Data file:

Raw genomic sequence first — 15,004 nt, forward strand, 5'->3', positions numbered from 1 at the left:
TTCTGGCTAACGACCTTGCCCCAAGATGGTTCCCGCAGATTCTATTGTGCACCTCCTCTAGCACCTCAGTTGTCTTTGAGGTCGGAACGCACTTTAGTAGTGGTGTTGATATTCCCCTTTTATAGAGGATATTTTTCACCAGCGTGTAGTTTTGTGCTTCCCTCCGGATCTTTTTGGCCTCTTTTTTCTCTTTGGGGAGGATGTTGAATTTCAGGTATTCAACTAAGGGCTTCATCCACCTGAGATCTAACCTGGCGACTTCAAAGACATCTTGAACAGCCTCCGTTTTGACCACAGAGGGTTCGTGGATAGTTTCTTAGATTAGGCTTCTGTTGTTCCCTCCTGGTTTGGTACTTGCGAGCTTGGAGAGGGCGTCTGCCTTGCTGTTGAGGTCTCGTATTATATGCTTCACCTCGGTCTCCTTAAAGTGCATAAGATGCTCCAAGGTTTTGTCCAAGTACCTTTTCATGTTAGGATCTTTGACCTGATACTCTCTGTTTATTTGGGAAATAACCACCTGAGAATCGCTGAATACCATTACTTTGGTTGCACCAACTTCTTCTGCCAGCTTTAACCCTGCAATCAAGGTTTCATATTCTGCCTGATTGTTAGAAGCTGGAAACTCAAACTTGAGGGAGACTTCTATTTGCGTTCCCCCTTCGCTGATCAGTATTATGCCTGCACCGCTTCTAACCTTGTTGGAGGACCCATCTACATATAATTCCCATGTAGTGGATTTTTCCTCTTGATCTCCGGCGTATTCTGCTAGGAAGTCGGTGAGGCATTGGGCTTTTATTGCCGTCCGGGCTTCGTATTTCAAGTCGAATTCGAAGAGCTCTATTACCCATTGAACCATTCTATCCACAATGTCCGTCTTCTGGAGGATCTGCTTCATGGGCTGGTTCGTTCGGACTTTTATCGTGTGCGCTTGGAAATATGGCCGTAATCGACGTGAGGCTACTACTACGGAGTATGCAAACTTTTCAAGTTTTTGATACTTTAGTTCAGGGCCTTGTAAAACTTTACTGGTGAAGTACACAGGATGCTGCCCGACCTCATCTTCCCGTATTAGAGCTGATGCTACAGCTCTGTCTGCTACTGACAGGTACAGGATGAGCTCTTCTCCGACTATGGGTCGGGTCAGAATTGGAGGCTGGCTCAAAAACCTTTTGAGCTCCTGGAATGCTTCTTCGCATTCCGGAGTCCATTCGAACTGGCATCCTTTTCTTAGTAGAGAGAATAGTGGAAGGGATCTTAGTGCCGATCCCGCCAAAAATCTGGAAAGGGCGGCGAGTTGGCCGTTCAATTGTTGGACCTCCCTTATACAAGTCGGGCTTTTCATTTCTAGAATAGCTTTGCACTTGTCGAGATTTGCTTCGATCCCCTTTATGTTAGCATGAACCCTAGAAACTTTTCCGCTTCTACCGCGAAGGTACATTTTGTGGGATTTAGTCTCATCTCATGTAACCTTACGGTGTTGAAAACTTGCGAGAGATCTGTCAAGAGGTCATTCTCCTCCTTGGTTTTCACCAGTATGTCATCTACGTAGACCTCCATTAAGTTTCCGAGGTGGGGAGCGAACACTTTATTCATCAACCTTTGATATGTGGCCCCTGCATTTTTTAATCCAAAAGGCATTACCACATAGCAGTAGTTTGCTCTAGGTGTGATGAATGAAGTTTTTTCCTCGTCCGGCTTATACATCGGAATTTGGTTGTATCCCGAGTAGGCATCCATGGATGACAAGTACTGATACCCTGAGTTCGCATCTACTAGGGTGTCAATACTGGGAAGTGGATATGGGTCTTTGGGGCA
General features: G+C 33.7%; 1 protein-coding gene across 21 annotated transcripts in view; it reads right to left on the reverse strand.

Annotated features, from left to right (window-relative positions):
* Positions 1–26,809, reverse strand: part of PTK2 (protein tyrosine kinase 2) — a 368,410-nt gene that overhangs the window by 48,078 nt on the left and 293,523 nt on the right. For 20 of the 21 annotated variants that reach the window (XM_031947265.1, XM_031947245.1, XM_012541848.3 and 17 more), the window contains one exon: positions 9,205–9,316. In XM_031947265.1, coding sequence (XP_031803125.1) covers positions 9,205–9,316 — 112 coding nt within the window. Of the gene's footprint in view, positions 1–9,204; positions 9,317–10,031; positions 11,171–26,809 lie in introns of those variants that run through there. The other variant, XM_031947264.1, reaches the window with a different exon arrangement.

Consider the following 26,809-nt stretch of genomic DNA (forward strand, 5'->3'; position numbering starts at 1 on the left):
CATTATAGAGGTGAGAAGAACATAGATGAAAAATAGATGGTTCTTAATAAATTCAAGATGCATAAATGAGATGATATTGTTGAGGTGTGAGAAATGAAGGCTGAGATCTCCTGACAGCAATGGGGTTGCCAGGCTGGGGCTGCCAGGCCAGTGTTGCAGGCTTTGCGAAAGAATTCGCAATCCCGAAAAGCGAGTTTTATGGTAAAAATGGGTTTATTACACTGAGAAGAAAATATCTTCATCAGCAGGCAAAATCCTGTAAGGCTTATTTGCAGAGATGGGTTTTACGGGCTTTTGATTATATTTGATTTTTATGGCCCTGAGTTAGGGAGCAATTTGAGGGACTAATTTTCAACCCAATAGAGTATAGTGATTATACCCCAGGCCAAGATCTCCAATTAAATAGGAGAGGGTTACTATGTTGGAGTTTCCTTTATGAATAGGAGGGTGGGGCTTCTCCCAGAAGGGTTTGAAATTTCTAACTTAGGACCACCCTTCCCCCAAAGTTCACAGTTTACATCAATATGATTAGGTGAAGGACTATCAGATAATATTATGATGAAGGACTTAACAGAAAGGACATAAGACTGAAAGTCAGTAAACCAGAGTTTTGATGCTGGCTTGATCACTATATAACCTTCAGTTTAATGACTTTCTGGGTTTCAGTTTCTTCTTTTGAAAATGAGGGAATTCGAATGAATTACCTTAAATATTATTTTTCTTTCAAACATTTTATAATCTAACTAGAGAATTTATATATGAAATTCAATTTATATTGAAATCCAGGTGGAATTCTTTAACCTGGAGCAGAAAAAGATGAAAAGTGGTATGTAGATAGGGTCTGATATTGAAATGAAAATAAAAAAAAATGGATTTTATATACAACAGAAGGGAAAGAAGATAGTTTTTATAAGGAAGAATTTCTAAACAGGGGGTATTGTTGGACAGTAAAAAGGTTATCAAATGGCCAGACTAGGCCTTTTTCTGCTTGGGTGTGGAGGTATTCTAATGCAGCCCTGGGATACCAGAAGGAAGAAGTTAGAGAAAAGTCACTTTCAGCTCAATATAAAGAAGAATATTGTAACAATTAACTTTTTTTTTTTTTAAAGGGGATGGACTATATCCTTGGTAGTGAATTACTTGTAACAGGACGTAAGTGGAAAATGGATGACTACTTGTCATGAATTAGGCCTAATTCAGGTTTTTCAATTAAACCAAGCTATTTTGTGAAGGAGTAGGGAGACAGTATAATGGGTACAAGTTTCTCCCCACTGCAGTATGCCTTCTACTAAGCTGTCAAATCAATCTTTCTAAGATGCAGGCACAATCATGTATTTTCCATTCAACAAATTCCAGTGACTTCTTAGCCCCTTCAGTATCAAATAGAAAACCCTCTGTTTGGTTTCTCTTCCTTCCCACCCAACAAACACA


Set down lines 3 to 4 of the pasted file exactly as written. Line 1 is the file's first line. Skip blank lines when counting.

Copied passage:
General features: G+C 33.7%; 1 protein-coding gene across 21 annotated transcripts in view; it reads right to left on the reverse strand.

Annotated features, from left to right (window-relative positions):